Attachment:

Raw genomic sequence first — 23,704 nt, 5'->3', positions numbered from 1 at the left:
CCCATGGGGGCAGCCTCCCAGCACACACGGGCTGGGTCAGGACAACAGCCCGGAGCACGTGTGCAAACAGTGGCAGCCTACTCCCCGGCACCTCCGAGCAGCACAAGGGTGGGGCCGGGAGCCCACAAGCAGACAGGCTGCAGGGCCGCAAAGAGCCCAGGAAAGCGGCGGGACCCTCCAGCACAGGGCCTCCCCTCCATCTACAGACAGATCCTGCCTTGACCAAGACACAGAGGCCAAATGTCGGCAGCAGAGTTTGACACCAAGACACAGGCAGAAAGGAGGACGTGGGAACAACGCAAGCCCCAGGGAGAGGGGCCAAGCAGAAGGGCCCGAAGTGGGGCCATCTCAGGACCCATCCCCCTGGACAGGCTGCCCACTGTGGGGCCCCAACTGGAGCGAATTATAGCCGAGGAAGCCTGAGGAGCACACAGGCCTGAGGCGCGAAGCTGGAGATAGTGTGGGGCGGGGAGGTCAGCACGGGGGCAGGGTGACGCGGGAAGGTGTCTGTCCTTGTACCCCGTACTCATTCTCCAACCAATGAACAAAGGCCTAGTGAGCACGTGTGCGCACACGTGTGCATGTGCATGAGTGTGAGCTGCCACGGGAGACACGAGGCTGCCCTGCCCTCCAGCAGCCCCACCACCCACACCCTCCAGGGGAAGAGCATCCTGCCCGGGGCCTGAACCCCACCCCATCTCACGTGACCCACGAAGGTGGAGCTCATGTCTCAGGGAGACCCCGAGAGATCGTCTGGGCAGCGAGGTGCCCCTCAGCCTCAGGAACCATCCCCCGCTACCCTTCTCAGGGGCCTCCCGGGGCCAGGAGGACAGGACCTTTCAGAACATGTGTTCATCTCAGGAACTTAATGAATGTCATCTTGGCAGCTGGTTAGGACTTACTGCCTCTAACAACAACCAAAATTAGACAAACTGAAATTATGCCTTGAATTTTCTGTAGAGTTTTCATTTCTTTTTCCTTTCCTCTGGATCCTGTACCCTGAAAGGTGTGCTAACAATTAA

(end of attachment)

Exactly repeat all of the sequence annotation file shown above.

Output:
Raw genomic sequence first — 23,704 nt, 5'->3', positions numbered from 1 at the left:
CCCATGGGGGCAGCCTCCCAGCACACACGGGCTGGGTCAGGACAACAGCCCGGAGCACGTGTGCAAACAGTGGCAGCCTACTCCCCGGCACCTCCGAGCAGCACAAGGGTGGGGCCGGGAGCCCACAAGCAGACAGGCTGCAGGGCCGCAAAGAGCCCAGGAAAGCGGCGGGACCCTCCAGCACAGGGCCTCCCCTCCATCTACAGACAGATCCTGCCTTGACCAAGACACAGAGGCCAAATGTCGGCAGCAGAGTTTGACACCAAGACACAGGCAGAAAGGAGGACGTGGGAACAACGCAAGCCCCAGGGAGAGGGGCCAAGCAGAAGGGCCCGAAGTGGGGCCATCTCAGGACCCATCCCCCTGGACAGGCTGCCCACTGTGGGGCCCCAACTGGAGCGAATTATAGCCGAGGAAGCCTGAGGAGCACACAGGCCTGAGGCGCGAAGCTGGAGATAGTGTGGGGCGGGGAGGTCAGCACGGGGGCAGGGTGACGCGGGAAGGTGTCTGTCCTTGTACCCCGTACTCATTCTCCAACCAATGAACAAAGGCCTAGTGAGCACGTGTGCGCACACGTGTGCATGTGCATGAGTGTGAGCTGCCACGGGAGACACGAGGCTGCCCTGCCCTCCAGCAGCCCCACCACCCACACCCTCCAGGGGAAGAGCATCCTGCCCGGGGCCTGAACCCCACCCCATCTCACGTGACCCACGAAGGTGGAGCTCATGTCTCAGGGAGACCCCGAGAGATCGTCTGGGCAGCGAGGTGCCCCTCAGCCTCAGGAACCATCCCCCGCTACCCTTCTCAGGGGCCTCCCGGGGCCAGGAGGACAGGACCTTTCAGAACATGTGTTCATCTCAGGAACTTAATGAATGTCATCTTGGCAGCTGGTTAGGACTTACTGCCTCTAACAACAACCAAAATTAGACAAACTGAAATTATGCCTTGAATTTTCTGTAGAGTTTTCATTTCTTTTTCCTTTCCTCTGGATCCTGTACCCTGAAAGGTGTGCTAACAATTAA